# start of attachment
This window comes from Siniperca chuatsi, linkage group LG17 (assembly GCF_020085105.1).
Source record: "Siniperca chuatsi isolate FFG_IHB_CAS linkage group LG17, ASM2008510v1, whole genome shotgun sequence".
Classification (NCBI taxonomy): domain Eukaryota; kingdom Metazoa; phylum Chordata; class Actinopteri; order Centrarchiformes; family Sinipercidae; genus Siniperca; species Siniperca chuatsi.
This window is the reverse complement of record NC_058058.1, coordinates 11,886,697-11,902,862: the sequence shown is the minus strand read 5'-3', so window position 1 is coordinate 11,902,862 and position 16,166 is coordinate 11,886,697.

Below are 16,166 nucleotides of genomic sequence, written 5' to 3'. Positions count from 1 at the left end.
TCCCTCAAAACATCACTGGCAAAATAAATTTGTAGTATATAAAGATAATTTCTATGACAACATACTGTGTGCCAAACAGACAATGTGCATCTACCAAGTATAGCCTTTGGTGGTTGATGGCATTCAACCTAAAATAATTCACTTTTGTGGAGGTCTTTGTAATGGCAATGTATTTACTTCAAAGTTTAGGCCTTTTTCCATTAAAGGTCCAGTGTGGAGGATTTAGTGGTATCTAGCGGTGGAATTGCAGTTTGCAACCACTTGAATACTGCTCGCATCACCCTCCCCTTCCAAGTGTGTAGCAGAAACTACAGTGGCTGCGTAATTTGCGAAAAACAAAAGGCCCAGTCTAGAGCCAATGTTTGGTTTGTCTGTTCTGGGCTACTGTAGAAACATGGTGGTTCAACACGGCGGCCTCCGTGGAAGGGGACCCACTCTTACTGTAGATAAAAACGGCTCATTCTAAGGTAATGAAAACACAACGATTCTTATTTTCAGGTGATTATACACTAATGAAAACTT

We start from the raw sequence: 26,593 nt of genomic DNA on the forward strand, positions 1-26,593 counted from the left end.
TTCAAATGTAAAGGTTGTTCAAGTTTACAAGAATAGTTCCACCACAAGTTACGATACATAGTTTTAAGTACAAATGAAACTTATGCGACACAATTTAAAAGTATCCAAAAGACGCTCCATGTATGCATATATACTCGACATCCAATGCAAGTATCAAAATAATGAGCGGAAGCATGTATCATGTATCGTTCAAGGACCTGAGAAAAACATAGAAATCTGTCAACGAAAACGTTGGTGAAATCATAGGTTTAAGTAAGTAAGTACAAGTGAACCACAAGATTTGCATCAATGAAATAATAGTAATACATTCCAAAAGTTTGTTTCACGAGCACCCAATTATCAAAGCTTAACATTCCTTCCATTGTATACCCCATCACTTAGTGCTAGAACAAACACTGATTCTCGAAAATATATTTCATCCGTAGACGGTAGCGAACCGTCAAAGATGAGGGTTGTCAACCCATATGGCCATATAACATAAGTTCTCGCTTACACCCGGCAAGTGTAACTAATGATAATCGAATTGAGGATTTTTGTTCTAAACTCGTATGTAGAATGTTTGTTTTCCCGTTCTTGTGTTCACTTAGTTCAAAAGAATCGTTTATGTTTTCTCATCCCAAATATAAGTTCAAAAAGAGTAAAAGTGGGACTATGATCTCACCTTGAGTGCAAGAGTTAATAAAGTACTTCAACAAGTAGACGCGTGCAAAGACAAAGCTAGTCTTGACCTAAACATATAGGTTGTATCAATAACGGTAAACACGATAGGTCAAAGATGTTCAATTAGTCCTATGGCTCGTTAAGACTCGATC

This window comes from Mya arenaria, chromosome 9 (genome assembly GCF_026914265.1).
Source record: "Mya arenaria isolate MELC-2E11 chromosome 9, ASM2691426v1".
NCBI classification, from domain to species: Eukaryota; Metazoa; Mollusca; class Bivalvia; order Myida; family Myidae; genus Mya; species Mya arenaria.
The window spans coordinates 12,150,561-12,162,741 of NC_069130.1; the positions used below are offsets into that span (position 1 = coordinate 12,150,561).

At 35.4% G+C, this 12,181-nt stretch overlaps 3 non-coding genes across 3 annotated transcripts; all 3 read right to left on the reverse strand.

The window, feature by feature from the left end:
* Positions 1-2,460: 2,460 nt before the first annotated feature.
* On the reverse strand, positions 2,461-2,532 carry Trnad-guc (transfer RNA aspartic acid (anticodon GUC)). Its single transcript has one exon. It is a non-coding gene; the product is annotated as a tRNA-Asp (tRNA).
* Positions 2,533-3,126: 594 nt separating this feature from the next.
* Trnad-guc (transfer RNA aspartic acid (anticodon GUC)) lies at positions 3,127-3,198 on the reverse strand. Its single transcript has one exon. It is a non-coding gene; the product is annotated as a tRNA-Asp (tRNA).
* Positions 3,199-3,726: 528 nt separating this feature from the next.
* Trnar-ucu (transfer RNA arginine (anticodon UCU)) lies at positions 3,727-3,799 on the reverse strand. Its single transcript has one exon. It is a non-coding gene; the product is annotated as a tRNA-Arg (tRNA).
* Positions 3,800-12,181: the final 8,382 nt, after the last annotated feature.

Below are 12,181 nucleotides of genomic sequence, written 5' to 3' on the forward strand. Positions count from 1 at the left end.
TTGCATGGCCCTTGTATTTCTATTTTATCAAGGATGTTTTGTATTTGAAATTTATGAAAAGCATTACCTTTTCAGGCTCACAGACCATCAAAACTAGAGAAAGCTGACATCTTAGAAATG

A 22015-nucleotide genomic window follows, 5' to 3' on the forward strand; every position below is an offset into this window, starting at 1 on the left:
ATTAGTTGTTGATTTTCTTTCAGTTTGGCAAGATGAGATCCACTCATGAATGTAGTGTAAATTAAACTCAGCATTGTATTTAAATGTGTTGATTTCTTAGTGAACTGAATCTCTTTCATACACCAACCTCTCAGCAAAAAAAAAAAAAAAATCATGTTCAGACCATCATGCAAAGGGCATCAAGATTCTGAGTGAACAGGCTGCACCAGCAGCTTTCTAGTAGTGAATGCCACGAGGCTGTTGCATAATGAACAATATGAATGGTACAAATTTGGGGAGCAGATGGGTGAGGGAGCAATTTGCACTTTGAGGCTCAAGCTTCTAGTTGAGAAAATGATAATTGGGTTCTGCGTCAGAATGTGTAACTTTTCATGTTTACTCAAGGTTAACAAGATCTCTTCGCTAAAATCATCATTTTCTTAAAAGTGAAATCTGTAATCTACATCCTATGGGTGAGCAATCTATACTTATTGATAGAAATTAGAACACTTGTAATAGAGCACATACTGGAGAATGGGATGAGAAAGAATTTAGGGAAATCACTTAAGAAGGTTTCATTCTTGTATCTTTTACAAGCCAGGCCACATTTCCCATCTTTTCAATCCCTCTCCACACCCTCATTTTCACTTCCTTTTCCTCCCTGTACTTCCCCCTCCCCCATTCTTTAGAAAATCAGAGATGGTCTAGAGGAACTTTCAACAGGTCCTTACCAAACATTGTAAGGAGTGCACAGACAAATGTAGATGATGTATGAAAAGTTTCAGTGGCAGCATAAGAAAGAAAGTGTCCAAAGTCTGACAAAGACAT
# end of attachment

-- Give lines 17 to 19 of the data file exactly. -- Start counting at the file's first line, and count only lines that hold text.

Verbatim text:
* Positions 2,533-3,126: 594 nt separating this feature from the next.
* Trnad-guc (transfer RNA aspartic acid (anticodon GUC)) lies at positions 3,127-3,198 on the reverse strand. Its single transcript has one exon. It is a non-coding gene; the product is annotated as a tRNA-Asp (tRNA).
* Positions 3,199-3,726: 528 nt separating this feature from the next.